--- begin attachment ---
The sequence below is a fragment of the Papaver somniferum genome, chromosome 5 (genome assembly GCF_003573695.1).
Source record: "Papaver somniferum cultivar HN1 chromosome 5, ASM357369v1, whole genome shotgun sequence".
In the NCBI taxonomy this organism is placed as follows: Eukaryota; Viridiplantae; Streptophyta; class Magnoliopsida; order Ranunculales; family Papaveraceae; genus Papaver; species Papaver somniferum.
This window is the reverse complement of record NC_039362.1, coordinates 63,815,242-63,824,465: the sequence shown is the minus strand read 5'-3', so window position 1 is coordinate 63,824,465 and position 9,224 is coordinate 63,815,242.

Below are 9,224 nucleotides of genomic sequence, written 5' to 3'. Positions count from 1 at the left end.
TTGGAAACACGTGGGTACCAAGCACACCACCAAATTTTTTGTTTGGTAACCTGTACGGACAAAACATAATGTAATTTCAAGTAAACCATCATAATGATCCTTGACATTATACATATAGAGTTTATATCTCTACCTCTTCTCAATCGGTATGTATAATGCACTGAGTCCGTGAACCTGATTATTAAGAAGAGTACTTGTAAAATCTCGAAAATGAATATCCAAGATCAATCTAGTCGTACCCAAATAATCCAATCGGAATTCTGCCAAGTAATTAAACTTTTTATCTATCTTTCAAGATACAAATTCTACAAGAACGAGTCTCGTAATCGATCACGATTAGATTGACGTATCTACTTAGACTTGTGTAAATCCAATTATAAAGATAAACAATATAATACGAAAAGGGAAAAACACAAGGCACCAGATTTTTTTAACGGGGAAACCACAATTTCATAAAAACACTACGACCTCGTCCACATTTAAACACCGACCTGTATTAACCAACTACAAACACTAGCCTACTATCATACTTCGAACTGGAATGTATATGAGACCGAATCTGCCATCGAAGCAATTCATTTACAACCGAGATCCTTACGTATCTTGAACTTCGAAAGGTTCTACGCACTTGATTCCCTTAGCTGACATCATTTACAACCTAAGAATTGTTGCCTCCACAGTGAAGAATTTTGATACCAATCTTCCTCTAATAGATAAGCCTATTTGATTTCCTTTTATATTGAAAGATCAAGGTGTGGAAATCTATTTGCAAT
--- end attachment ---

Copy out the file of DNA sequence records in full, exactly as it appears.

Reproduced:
The sequence below is a fragment of the Papaver somniferum genome, chromosome 5 (genome assembly GCF_003573695.1).
Source record: "Papaver somniferum cultivar HN1 chromosome 5, ASM357369v1, whole genome shotgun sequence".
In the NCBI taxonomy this organism is placed as follows: Eukaryota; Viridiplantae; Streptophyta; class Magnoliopsida; order Ranunculales; family Papaveraceae; genus Papaver; species Papaver somniferum.
This window is the reverse complement of record NC_039362.1, coordinates 63,815,242-63,824,465: the sequence shown is the minus strand read 5'-3', so window position 1 is coordinate 63,824,465 and position 9,224 is coordinate 63,815,242.

Below are 9,224 nucleotides of genomic sequence, written 5' to 3'. Positions count from 1 at the left end.
TTGGAAACACGTGGGTACCAAGCACACCACCAAATTTTTTGTTTGGTAACCTGTACGGACAAAACATAATGTAATTTCAAGTAAACCATCATAATGATCCTTGACATTATACATATAGAGTTTATATCTCTACCTCTTCTCAATCGGTATGTATAATGCACTGAGTCCGTGAACCTGATTATTAAGAAGAGTACTTGTAAAATCTCGAAAATGAATATCCAAGATCAATCTAGTCGTACCCAAATAATCCAATCGGAATTCTGCCAAGTAATTAAACTTTTTATCTATCTTTCAAGATACAAATTCTACAAGAACGAGTCTCGTAATCGATCACGATTAGATTGACGTATCTACTTAGACTTGTGTAAATCCAATTATAAAGATAAACAATATAATACGAAAAGGGAAAAACACAAGGCACCAGATTTTTTTAACGGGGAAACCACAATTTCATAAAAACACTACGACCTCGTCCACATTTAAACACCGACCTGTATTAACCAACTACAAACACTAGCCTACTATCATACTTCGAACTGGAATGTATATGAGACCGAATCTGCCATCGAAGCAATTCATTTACAACCGAGATCCTTACGTATCTTGAACTTCGAAAGGTTCTACGCACTTGATTCCCTTAGCTGACATCATTTACAACCTAAGAATTGTTGCCTCCACAGTGAAGAATTTTGATACCAATCTTCCTCTAATAGATAAGCCTATTTGATTTCCTTTTATATTGAAAGATCAAGGTGTGGAAATCTATTTGCAAT